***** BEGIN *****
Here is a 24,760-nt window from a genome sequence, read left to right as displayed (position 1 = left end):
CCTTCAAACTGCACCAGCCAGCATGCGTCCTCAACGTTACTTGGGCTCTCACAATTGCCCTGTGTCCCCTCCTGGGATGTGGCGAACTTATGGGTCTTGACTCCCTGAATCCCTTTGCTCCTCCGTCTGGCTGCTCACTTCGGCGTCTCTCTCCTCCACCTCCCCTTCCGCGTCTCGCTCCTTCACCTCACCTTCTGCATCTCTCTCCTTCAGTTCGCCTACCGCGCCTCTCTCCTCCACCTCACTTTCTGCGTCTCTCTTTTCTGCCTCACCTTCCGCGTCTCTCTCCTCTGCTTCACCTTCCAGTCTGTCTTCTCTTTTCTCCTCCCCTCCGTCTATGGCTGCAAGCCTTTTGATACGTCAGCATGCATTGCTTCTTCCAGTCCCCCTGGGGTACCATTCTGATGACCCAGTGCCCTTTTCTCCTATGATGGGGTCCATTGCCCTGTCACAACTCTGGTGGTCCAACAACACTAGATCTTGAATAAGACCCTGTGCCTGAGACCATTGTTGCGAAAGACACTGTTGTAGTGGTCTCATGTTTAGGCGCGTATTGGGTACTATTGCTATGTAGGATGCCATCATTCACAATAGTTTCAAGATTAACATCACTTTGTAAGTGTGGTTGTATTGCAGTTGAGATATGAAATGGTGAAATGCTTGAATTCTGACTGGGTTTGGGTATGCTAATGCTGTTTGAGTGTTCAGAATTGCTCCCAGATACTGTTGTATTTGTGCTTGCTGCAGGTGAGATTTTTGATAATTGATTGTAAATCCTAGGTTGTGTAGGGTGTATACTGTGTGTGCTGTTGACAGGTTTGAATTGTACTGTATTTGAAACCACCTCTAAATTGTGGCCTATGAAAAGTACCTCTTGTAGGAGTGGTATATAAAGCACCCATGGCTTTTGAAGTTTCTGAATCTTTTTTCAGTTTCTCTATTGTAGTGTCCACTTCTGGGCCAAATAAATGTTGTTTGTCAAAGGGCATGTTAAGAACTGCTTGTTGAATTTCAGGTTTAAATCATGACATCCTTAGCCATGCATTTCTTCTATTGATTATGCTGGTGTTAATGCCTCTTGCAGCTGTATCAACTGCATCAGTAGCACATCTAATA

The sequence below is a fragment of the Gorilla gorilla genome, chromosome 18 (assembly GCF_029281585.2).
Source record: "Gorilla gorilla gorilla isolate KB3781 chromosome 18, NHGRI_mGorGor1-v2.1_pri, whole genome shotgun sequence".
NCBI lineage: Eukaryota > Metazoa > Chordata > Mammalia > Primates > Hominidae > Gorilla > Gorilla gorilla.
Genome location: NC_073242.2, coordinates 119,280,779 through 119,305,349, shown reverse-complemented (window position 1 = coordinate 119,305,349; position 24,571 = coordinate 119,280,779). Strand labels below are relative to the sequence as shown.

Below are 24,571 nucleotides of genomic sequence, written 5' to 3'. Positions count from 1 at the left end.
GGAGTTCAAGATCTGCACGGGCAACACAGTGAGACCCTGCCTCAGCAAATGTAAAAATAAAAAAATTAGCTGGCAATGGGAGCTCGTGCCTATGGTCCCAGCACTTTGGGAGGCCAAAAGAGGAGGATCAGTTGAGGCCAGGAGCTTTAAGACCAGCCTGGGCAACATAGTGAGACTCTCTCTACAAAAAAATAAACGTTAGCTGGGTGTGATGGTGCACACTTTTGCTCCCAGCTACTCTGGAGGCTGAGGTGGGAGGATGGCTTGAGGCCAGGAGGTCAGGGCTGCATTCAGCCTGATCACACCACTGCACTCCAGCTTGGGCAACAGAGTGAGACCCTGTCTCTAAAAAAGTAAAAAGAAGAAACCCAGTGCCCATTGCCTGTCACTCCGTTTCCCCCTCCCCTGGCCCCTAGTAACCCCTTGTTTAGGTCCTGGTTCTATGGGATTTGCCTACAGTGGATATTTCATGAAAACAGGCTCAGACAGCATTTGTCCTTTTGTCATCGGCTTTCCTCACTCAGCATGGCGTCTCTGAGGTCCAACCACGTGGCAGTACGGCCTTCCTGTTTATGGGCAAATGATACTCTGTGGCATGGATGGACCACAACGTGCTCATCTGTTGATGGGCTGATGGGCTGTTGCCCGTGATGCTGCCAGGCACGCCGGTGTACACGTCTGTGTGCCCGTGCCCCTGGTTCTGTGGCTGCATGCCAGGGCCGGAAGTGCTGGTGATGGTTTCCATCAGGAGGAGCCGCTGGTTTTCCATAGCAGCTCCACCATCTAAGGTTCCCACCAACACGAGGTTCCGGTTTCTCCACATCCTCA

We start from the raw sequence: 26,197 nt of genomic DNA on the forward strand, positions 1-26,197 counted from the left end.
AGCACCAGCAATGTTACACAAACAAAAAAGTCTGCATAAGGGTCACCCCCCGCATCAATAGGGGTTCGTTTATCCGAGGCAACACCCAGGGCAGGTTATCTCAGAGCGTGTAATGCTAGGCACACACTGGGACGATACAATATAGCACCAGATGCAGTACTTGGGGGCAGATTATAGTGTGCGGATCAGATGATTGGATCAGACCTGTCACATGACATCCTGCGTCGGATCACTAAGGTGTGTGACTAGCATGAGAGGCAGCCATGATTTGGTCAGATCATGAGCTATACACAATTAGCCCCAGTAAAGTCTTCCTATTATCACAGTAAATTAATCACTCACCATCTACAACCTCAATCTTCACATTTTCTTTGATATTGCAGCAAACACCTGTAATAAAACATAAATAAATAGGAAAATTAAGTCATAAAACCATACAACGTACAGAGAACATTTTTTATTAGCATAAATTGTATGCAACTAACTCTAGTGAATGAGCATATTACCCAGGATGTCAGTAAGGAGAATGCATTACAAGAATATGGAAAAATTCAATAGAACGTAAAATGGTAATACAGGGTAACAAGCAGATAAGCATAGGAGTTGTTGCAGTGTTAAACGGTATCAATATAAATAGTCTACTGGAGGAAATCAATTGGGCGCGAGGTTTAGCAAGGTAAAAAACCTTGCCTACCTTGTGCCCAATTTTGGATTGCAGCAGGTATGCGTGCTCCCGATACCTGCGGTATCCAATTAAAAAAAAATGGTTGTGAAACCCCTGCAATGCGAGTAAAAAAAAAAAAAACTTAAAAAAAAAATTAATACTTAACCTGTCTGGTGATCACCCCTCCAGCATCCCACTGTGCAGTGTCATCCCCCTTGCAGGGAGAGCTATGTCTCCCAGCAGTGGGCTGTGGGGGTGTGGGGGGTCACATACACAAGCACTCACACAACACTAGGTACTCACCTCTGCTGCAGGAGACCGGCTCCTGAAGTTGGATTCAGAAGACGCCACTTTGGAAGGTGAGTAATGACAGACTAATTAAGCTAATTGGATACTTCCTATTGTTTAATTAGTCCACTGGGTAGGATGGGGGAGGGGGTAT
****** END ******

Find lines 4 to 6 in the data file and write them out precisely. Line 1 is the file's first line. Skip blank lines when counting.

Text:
Source record: "Gorilla gorilla gorilla isolate KB3781 chromosome 18, NHGRI_mGorGor1-v2.1_pri, whole genome shotgun sequence".
NCBI lineage: Eukaryota > Metazoa > Chordata > Mammalia > Primates > Hominidae > Gorilla > Gorilla gorilla.
Genome location: NC_073242.2, coordinates 119,280,779 through 119,305,349, shown reverse-complemented (window position 1 = coordinate 119,305,349; position 24,571 = coordinate 119,280,779). Strand labels below are relative to the sequence as shown.